Would you let a random electric car driver plug into a spare outlet at your home, or vice versa, charge your plug-in car at a stranger’s house? That’s the idea behind a mobile app called PlugShare (app link) that’s launching Monday with the intent to create a mobile social network around people and companies willing to share their plugs and EV owners looking to charge up anywhere they can get electricity.
PlugShare was developed by a few months-old startup named Xatori, which is the brainchild of Stanford alums and founders Armen Petrosian and Forrest North. Petrosian formerly worked at battery startup Amprius, and North worked first at Tesla, then founded electric motorcycle company Mission Motors. The founders both led the Stanford Solar Car team and managed to round up an all-star advisory board for Xatori including PayPal and Slide co-founder Max Levchin, and Tesla co-founder Marc Tarpenning.
PlugShare is the first mobile app developed by Xatori, which describes its mission as “to create innovative software for electric vehicles and the enlightened electricity grid,” (to learn more about EVs and the grid check out our Green:Net 2011 event on April 21 in San Francisco). PlugShare is available for the iPhone and can now be downloaded via iTunes.
Here’s how PlugShare works: Users can sign up for free and see all the available plugs — from shared plugs to public charging stations — on a map for any given region. You can either opt to share your plug on the network, or not, if you don’t have one or don’t feel comfortable doing that. Plug sharers can give as much information as they want, like a phone number and email, and EV owners that are interested in using their plugs can contact them and start charging up.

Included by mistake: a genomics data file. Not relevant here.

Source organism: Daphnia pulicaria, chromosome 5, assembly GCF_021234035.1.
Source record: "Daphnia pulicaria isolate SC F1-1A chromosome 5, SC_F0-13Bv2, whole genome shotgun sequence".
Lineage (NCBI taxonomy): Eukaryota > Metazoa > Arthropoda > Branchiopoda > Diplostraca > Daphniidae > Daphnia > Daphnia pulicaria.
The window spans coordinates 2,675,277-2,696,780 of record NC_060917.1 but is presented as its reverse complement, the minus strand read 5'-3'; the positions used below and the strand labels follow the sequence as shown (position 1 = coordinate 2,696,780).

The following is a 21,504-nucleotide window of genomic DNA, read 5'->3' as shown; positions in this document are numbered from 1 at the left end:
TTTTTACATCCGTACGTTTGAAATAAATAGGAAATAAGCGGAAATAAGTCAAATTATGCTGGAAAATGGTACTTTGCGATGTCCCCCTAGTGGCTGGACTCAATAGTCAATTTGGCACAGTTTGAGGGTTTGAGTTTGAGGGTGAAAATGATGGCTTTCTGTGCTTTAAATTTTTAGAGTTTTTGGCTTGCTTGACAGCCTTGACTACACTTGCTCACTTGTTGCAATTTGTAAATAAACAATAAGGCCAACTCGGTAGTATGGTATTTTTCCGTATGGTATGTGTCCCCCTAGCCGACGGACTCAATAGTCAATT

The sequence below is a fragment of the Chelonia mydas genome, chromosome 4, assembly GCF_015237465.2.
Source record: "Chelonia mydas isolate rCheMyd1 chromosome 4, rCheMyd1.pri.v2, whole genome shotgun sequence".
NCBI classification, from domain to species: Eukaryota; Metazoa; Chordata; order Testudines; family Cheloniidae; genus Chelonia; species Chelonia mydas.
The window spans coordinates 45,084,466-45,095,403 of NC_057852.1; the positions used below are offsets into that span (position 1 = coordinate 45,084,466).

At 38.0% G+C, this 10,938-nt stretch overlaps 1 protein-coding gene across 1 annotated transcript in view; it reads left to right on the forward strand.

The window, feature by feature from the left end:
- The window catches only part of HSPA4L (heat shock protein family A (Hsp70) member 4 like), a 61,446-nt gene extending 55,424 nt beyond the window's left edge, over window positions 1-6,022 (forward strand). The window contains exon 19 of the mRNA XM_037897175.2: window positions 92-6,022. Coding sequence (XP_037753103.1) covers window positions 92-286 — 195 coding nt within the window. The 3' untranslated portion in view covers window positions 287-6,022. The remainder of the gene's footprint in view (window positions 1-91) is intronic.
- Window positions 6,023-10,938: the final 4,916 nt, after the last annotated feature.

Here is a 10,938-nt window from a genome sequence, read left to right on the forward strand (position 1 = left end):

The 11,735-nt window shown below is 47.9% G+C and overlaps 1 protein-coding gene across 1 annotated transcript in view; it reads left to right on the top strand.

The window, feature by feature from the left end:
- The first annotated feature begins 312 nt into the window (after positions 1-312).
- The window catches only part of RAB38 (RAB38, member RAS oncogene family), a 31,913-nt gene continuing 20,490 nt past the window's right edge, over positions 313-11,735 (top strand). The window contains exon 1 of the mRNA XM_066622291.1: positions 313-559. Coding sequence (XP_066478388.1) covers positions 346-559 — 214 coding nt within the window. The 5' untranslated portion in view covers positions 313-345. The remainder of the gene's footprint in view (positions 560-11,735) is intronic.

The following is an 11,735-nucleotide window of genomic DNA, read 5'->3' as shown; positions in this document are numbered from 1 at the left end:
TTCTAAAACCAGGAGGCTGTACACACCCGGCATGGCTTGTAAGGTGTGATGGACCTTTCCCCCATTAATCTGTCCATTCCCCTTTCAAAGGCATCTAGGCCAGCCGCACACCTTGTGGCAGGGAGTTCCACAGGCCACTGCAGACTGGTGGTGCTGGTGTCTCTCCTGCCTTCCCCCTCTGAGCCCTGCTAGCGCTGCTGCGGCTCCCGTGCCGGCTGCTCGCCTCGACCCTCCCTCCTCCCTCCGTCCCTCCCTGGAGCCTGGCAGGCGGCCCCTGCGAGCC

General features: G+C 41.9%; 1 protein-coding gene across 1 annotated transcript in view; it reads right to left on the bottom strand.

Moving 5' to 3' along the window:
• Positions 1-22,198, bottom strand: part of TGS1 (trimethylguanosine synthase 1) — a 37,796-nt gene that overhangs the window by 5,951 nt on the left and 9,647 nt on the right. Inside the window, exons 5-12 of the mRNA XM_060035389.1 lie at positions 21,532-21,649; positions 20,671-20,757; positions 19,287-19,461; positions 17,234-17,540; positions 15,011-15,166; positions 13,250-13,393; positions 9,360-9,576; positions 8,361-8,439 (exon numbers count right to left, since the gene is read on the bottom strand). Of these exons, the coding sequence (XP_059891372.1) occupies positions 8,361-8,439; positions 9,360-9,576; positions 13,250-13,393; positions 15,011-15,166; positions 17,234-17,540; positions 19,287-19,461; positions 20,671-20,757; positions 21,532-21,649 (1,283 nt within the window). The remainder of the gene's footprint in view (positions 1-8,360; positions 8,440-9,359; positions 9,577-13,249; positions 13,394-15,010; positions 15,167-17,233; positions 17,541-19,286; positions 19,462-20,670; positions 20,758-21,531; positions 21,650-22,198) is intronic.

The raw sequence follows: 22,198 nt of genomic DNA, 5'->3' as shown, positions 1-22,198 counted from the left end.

The envisioned user is likely an EV enthusiast who is looking to support the very nascent market of electric cars and public charge spots. Petrosian and North think the network and app could help usher in a positive experience around the first wave of early adopter EV owners, and also help beat back range anxiety (the idea that EVs only have a limited battery range and will run out of juice and leave you stranded). “There’s an artificial barrier to electric vehicle charging. There’s outlets everywhere,” Petrosian told me in an interview.
While the idea of distributed, friendly plug sharing is novel, I’m not exactly sure how many people will actually want to share their plug. There’s the cost associated with the battery charge (only about 15 cents per hour, but still), and also the fact that you could be welcoming a stranger to your home. In addition, charging EVs with standard outlets takes a pretty long time (like 12 hours), and not many people have official charging ports installed at their homes quite yet. An EV owner that tops off a battery at someone’s shared plug while they’re on an errand, would probably just get a few extra miles of range.
What do you think? Would you share your plug or participate in this social network? Check out the video for a demo of the app:
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